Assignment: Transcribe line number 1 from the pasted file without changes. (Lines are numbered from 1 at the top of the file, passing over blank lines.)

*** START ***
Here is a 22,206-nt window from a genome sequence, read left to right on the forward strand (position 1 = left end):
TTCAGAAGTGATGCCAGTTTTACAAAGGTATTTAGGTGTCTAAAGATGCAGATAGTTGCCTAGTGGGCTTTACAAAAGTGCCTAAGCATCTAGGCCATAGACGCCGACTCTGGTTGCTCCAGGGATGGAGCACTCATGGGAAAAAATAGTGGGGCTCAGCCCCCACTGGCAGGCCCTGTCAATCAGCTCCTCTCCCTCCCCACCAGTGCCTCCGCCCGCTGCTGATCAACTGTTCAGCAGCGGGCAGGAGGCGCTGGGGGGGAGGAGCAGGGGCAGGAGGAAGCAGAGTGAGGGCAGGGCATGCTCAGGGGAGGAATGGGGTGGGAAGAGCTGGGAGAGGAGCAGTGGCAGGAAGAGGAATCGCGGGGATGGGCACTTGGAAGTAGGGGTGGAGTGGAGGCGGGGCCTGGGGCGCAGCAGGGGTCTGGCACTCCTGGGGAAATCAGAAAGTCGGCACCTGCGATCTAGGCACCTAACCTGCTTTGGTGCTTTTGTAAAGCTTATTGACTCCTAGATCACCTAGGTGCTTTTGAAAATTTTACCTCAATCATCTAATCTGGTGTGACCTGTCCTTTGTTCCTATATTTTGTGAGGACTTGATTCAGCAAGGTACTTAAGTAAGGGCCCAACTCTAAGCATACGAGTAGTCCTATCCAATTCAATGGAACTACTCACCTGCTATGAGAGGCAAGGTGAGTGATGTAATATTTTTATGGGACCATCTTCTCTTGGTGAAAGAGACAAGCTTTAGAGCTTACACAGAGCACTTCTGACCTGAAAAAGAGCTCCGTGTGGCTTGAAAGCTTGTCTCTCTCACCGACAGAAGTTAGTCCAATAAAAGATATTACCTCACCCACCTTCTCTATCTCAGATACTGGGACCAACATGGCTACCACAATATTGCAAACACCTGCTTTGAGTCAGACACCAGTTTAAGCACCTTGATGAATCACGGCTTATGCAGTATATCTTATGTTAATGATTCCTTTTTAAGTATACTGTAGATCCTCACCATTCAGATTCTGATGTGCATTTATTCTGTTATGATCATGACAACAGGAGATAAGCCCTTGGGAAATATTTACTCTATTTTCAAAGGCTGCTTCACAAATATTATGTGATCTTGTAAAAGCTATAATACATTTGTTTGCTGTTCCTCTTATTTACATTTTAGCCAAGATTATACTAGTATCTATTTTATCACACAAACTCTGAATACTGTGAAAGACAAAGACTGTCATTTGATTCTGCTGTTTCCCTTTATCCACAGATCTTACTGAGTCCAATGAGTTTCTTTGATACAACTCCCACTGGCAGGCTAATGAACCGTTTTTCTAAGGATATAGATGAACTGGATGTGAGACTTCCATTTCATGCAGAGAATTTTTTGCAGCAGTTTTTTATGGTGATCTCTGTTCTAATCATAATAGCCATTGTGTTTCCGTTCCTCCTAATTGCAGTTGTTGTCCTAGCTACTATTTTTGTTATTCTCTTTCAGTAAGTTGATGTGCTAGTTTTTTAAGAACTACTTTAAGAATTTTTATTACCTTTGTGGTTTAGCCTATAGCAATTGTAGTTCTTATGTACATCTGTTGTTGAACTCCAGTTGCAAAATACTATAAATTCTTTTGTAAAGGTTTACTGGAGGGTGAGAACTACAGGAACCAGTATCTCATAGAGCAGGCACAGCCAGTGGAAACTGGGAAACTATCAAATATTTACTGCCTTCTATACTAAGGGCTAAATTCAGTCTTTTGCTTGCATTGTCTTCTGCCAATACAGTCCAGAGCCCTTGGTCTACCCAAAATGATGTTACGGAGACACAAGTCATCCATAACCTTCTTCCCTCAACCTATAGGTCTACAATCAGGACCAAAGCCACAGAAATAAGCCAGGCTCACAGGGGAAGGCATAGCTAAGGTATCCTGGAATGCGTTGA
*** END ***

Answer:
Here is a 22,206-nt window from a genome sequence, read left to right on the forward strand (position 1 = left end):